A while ago, [Steve] over at Big Mess ‘O Wires created a device that would emulate old Macintosh disk drives, storing all the data on an SD card. No, it’s not SCSI; the early Apples had a DB-19 connector for connecting 400 and 800kB disk drives. It’s a great piece of hardware for bootstrapping that old Mac you might have sitting around. Apple ][s, IIs, and //s use an extremely similar connector for their disk drives. A few rumors on some forums led [Steve] to experiment with some ancient bromide-stained boxes, and the results are interesting to say the least.
After pulling out an old //e and IIgs from storage, [Steve] found his Macintosh Floppy Emulator didn’t work with the Apples. This was due to the way Apples could daisy chain their disk drives. There’s an extra enable signal on the connector that either brings Drive 1 or Drive 2 into the circuit. Macs don’t care about this signal, but Apples do. Luckily the 800kB drives for the IIgs have an extra board that handles this daisy chain and drive eject circuitry.
After removing this extra board from a IIgs drive and connecting it to the Floppy Emu, everything worked beautifully. With schematics and a working circuit in hand, it’s now a piece of cake to build an adapter board for using the Macintosh Floppy Emu with Apples, or to build that circuit into a future revision of the Floppy Emulator.
Considering how much trouble [Steve] had bootstrapping these Apples without an SD card to Floppy drive emulator, we’re thinking this is great. The current way of making an Apple II useful is ADTPro, a program that uses audio to communicate with Apples over the cassette port. In case you haven’t noticed, microphone and headphone ports on laptops are inexplicably disappearing, making a hardware device like a SD card floppy emulator the best way to bring disk images to 30-year-old hardware.
The Macintosh Classic – a small all-in-one computer with a 9″ monochrome screen – was one of the more interesting machines ever released by Apple. It was the company’s first venture into a cost-reduced computer, and the first Macintosh to sell for less than $1000. Released in 1990, its list of features were nearly identical to the Macintosh Plus, released four years earlier. The Classic also had an interesting feature not found in any other Mac. It could boot a full OS, in this case System 6.0.3, by holding down a series of keys during boot. This made it an exceptional diskless workstation. It was cheap, and all you really needed was a word processor or spreadsheet program on a 1.44 MB floppy to do real work.
[Steve] over at Big Mess O’ Wires had the same idea as the Apple engineers back in the late 80s. Take a Macintosh Plus, give it a bit more ROM, and put an OS in there. [Steve] is going a bit farther than those Apple engineers could have dreamed. He’s built a rewritable ROM disk for the Mac Plus, turning this ancient computer into a completely configurable diskless workstation.
The build replaces the two stock ROM chips with an adapter board filled with 29F040B Flash chips. They’re exactly what you would expect – huge, old PDIPs loaded up with Flash instead of the slightly more difficult to reprogram EEPROM. Because of the additional space, two additional wires needed to connected to the CPU. The result is a full Megabyte of Flash available to the Macintosh at boot, in a computer where the normal removable disk drive capacity was only 800kB.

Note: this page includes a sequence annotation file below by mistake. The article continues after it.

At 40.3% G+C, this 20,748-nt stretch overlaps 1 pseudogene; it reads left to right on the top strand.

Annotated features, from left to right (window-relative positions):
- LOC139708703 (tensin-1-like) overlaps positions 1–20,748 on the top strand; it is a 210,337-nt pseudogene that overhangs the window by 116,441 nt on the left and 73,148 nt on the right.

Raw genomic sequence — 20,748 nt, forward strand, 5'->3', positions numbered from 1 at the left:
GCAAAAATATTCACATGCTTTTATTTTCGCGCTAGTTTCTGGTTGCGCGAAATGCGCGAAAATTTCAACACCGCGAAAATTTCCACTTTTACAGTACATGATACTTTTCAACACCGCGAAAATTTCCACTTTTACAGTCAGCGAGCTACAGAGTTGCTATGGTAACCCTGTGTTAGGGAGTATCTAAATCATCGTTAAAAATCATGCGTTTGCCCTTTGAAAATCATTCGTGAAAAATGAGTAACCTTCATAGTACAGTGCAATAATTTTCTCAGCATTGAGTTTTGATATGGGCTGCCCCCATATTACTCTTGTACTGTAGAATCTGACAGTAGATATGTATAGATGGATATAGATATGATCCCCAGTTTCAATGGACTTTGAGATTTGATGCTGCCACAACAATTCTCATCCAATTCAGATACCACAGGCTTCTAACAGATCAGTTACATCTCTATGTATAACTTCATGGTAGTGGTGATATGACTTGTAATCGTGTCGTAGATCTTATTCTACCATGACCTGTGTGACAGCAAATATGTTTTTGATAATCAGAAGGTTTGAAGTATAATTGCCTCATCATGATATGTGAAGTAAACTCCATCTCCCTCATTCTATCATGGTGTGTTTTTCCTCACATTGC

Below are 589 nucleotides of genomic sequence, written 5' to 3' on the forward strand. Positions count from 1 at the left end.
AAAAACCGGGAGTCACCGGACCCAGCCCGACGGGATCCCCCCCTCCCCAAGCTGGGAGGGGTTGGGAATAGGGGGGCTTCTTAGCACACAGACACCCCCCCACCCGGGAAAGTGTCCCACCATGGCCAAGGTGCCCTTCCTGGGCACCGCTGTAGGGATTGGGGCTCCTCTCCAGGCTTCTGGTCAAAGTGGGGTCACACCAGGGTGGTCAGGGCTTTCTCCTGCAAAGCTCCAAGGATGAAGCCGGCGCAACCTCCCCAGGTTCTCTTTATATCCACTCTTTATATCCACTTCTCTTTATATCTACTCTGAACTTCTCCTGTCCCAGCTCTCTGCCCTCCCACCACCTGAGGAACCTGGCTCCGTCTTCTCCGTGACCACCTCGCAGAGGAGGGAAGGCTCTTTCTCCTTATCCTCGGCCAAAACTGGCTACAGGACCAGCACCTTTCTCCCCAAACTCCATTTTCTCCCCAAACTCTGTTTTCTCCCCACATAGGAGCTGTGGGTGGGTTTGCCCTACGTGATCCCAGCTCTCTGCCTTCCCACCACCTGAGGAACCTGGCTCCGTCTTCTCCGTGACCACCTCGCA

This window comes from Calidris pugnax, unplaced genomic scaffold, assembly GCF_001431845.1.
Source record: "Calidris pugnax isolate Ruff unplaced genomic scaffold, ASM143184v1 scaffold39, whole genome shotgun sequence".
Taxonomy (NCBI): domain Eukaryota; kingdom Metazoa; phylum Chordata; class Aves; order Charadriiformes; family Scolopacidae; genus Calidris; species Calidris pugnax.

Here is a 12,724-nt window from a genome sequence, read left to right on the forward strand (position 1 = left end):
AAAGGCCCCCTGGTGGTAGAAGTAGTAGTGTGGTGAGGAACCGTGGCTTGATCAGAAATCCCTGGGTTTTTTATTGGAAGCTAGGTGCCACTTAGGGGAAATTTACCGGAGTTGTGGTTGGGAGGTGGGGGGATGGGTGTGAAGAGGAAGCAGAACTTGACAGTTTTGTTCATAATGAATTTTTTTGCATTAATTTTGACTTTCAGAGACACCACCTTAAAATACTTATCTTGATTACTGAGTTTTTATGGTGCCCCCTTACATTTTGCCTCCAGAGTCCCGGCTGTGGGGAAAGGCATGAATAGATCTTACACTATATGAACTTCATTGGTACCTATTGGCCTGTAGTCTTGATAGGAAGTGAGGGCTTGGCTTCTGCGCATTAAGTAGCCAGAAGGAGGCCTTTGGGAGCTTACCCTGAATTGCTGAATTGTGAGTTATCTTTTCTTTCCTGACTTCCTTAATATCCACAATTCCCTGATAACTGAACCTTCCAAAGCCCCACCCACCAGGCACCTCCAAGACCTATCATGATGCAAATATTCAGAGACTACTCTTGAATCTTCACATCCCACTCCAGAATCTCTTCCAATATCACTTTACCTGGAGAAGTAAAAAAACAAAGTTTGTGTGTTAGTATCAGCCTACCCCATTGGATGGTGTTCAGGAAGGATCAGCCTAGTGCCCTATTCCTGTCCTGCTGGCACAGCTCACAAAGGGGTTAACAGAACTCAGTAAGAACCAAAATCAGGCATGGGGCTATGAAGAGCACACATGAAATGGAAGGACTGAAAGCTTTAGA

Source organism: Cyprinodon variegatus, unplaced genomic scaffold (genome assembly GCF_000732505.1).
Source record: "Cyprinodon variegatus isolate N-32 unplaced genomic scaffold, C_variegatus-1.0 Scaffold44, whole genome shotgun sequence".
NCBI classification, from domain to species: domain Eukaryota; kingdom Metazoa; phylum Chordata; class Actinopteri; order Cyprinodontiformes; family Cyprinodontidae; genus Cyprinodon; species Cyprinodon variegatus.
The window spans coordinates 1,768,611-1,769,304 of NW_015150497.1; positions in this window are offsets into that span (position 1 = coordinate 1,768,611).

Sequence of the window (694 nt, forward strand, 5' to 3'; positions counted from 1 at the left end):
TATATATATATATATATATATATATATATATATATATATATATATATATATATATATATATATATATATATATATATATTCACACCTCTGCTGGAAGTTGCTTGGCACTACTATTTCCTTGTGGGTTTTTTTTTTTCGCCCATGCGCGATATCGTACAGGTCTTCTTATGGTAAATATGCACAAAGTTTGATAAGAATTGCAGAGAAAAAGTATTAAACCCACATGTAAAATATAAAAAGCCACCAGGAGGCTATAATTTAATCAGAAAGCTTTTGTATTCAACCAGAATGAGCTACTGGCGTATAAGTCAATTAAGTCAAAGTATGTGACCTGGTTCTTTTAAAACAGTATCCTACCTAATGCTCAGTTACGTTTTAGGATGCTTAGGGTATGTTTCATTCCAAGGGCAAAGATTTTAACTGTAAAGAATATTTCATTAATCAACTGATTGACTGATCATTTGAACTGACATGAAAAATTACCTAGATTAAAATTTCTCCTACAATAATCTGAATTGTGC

The hardware adapter for stuffing these flash chips inside a Mac Plus was made by [Rob Braun], while the software part of this build came from [Rob] and [Doug Brown]. They studied how the Macintosh Classic’s ROM disk driver worked, and [Rob Braun] developed a stand-alone ROM disk driver with a new pirate-themed startup icon. [Steve] then dug in and created an old-school Mac app in Metrowerks Codewarrior to write new values to the ROM. Anything from Shufflepuck to Glider, to a copy of System 7.1 can be placed on this ROM disk.
This isn’t the first time we’ve seen ROM boot disks for old Macs. There was a lot of spare address space floating around in the old Mac II-series computers, and [Doug Brown] found a good use for it. Some of these old computers had optional ROM SIMM. You can put up to 8 Megabytes in the address space reserved for the ROM, and using a similar ROM disk driver, [Doug] can put an entire system in ROM, or make the startup chime exceptionally long.
Who of us out there don’t have a spare iPad and Mac Classic kicking around? If you are one of those lucky folks then this project is for you. [site hirac] has made a pretty neat stand for an iPad made out of a Mac Classic case (translated). It just happens that the screens of the Mac Classic and iPad are pretty darn close in size. Although the screen size is similar, the resolution is not. The original Macintosh Classic had a black and white screen with a resolution of 512 × 342 pixels. The iPad’s resolution of 1024 x 768 pixels has 450% more pixels than the original Mac.
To get the iPad to fit correctly, the case had to be significantly modified. First, all of the internals of the Mac were removed, leaving just an empty case. The front panel of the case was removed and a slot on the left side is made. This slot helps to allow the iPad to slide into the Mac. On the inside of the front panel quite a few of injection molded supports were trimmed away for clearance. A slot was also cut in the left side of the rear case half. When the case is re-assembled, the slots in the front and rear halves provide a large enough hole for the iPad to fit through. Oddly, there are some plastic features on the front panel that are at just the right height to hold the iPad in the ideal location to line up with the screen cutout in the case.